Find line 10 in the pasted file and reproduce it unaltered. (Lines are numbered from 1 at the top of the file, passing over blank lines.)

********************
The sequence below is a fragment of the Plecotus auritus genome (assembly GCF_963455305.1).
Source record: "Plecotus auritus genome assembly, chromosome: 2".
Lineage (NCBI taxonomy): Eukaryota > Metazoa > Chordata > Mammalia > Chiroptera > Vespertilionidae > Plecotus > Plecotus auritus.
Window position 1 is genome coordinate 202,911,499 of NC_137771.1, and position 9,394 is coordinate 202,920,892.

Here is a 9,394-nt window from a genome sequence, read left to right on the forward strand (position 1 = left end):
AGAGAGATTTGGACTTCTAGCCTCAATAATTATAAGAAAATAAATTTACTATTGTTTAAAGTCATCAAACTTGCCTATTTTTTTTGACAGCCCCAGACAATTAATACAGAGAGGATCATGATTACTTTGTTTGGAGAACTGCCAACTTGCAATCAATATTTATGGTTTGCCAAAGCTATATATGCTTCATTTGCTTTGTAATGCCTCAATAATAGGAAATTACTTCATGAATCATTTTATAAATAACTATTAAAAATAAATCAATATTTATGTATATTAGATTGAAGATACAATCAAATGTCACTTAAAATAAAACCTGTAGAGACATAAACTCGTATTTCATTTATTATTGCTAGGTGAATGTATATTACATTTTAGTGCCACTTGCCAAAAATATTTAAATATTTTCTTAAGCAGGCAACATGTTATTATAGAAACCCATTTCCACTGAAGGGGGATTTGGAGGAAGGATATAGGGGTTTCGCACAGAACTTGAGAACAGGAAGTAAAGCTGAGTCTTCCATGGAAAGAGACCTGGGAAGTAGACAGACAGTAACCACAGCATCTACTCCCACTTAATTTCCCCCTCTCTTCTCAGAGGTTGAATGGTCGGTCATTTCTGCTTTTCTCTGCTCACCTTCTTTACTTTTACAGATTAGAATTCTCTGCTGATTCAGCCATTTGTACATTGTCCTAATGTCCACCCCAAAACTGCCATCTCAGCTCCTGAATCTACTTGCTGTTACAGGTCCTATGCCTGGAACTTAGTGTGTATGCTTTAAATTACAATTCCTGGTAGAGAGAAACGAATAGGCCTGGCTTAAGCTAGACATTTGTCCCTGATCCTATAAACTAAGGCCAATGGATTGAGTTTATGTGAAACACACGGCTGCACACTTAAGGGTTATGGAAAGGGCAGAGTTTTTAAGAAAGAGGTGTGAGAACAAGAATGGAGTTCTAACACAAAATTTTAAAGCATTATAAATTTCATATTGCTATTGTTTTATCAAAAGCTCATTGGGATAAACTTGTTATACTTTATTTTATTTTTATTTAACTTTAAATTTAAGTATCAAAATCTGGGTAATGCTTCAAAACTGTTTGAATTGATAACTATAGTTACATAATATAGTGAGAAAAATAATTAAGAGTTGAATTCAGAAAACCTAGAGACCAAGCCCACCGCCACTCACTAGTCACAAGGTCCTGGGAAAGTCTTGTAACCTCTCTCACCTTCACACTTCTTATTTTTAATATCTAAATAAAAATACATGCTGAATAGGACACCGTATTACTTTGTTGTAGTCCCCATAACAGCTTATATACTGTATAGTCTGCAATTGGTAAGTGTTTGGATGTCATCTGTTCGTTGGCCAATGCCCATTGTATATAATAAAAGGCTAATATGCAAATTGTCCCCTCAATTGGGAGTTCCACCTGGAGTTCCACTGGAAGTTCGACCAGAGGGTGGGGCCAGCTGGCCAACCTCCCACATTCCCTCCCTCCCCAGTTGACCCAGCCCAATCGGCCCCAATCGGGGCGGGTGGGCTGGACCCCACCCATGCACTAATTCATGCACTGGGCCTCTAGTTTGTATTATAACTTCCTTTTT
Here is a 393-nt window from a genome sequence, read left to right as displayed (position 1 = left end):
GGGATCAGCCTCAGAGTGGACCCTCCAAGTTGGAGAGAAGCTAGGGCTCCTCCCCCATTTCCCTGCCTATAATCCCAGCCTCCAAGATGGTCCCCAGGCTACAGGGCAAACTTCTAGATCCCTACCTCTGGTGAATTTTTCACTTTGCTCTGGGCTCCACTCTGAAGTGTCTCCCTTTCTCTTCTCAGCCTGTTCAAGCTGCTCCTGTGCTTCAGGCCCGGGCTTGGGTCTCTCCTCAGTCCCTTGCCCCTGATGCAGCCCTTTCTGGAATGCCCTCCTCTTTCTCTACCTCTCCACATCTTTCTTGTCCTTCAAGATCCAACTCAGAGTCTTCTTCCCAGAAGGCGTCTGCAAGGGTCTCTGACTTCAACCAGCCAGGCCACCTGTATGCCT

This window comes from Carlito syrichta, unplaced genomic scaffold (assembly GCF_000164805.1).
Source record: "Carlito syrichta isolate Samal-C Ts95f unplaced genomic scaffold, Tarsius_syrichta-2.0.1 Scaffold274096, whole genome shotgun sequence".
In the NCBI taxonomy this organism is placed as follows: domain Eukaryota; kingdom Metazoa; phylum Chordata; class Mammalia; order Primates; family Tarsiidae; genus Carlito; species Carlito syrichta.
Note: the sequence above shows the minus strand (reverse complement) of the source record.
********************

Source record: "Carlito syrichta isolate Samal-C Ts95f unplaced genomic scaffold, Tarsius_syrichta-2.0.1 Scaffold274096, whole genome shotgun sequence".